Cemented titanium carbide and titanium carbide coated cutting tools are compared, reviewed and analyzed in great detail in multiple papers. “Most claims have been borne out in tests and production operations” for turning, milling, threading and grooving, and the materials have “become an important commercial factor.” A series of tests on the performance of various tungsten and titanium carbide cutting tools on several grades of steel is explained in charts of speeds, feeds, materials and tool angles.


Tungsten

The Sandvik ejector drill helped the utilization of tungsten carbide in drilling tools for even more efficiency and economy than obtained with cemented carbide tools. Micrograin tungsten carbides proved to have extraordinary long tool life at lower cutting speeds.

The effect of cryogenic treatments on tungsten carbide tool life is analyzed through microstructural alterations within the eta, gamma and alpha phases. Four turning tool types are studied for tool life as well as the combined influence of the phases.

 

Difficult Machining

Processing brittle tungsten carbide itself, for applications in automotive, electronics and aerospace, has challenges. Early attempts at electrochemical machining of sintered tungsten carbide alloys with DC in NaCl solutions caused tungsten carbide to change to tungsten oxide, stopping the material removal process.

Investigations such as nanometer scale ductile cutting and the effect of tool inclination on machining helped reveal important new technologies to meet industry demands. Ductile cutting at very small depth of cut characterized the process in the context of machining forces, machined surfaces and tool wear. Analysis of actual cutting time and cutting areas on the edges during rotation of a ball end mill showed that cutting time decreased with inclination angle.


Magnesium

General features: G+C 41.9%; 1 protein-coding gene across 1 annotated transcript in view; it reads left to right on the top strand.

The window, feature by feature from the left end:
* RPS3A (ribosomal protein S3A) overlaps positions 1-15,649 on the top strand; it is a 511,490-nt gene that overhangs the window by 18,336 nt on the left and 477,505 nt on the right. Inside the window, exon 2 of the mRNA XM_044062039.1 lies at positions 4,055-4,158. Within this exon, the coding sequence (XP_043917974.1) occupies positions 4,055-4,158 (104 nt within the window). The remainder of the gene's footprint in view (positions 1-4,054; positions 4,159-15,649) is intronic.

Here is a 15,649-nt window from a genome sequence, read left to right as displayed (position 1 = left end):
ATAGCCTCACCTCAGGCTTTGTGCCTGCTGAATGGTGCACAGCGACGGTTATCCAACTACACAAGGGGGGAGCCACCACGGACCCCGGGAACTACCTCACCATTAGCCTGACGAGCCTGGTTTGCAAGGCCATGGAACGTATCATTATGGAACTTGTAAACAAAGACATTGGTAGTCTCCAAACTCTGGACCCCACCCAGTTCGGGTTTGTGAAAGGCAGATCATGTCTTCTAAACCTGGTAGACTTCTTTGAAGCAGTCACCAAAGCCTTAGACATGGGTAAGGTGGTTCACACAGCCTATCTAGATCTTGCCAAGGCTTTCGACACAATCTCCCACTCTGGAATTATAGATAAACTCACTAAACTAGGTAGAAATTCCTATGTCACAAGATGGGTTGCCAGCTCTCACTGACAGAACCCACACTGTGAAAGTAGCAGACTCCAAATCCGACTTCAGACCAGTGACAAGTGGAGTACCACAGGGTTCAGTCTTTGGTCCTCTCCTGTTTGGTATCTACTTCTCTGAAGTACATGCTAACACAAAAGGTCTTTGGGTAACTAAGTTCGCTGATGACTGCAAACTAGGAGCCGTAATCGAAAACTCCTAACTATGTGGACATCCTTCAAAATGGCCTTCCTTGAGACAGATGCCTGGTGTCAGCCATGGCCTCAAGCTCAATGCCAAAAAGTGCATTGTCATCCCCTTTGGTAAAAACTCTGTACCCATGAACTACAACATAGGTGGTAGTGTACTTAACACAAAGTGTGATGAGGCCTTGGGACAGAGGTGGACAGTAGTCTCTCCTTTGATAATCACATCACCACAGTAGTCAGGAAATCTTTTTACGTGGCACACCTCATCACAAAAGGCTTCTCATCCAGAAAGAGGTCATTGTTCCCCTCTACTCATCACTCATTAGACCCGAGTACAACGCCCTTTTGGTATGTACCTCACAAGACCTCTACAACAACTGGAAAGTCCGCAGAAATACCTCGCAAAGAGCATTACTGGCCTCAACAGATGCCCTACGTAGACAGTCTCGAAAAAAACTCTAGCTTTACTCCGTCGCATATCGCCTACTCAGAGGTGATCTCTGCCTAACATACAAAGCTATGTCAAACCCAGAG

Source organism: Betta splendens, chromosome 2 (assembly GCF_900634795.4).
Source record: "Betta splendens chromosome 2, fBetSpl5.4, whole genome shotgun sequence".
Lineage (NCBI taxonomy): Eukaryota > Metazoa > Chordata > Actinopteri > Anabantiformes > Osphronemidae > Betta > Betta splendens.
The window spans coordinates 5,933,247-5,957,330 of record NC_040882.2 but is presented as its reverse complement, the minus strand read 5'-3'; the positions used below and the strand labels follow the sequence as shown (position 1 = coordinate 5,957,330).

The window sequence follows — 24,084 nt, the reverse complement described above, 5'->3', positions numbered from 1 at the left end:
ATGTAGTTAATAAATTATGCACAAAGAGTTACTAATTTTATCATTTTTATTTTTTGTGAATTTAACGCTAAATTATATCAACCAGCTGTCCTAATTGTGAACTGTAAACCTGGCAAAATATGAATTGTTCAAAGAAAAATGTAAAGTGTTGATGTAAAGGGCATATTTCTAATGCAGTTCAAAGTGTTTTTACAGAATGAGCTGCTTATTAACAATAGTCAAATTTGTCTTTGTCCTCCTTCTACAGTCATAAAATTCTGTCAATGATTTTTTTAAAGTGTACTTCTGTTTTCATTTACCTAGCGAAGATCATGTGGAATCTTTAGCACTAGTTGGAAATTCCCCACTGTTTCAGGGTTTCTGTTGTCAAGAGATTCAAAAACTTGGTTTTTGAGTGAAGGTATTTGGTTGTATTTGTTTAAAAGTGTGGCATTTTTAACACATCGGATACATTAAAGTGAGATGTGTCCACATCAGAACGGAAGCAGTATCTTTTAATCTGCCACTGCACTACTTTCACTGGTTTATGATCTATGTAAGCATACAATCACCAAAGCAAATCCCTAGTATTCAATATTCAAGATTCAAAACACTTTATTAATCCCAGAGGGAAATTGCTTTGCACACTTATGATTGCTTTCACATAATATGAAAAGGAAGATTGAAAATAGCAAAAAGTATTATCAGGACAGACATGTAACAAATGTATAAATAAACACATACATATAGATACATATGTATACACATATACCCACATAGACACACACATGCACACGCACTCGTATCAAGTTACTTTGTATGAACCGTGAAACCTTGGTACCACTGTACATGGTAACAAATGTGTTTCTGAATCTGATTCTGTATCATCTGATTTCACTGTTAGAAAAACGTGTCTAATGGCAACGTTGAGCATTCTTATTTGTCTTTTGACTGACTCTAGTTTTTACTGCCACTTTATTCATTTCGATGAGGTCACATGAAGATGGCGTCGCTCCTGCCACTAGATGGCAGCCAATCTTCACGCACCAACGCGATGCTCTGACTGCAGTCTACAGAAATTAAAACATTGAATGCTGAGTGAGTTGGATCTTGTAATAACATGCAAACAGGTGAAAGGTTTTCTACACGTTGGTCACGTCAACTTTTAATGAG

The earth’s third most plentiful metal, magnesium, has desirable characteristics of light weight, dimensional stability, stiffness, machinability and weldability. One company that used magnesium extensively for many years for radar components recognized its economy for tooling, saying “we use it like lumber.” The lightness of magnesium is attributed to lessen worker fatigue and production accidents, “permit women employees to handle many more tools” and eliminate the use of mechanical devices to store tools.

German researchers present new processing technologies for magnesium superlight alloys, such as magnesium-lithium powder, for precision die forging. These alloys “assume a conspicuous position” in meeting demands for extremely light metal alloys with high specific strengths.

With magnesium’s tendency for built-up edges due to adhesion between the tool and material during dry machining at high cutting speeds, other German researchers examine the success and safety of using tools that are polycrystalline diamond coated by chemical vapor deposition. A successful case study using the Thixomolding (Thixoforming; Longmont, CO) magnesium injection molding process overviews the basic design process, functional requirements, dimensional tolerances and considerations for corrosion resistance and secondary operations.


SME Technical Papers

More than 16,000 papers and presentations make SME’s collection of manufacturing knowledge the largest of its kind. Find papers on best practices, advancements and industry trends. Add your insights to help others Learn More & Do More.


Published Date : 11/19/2014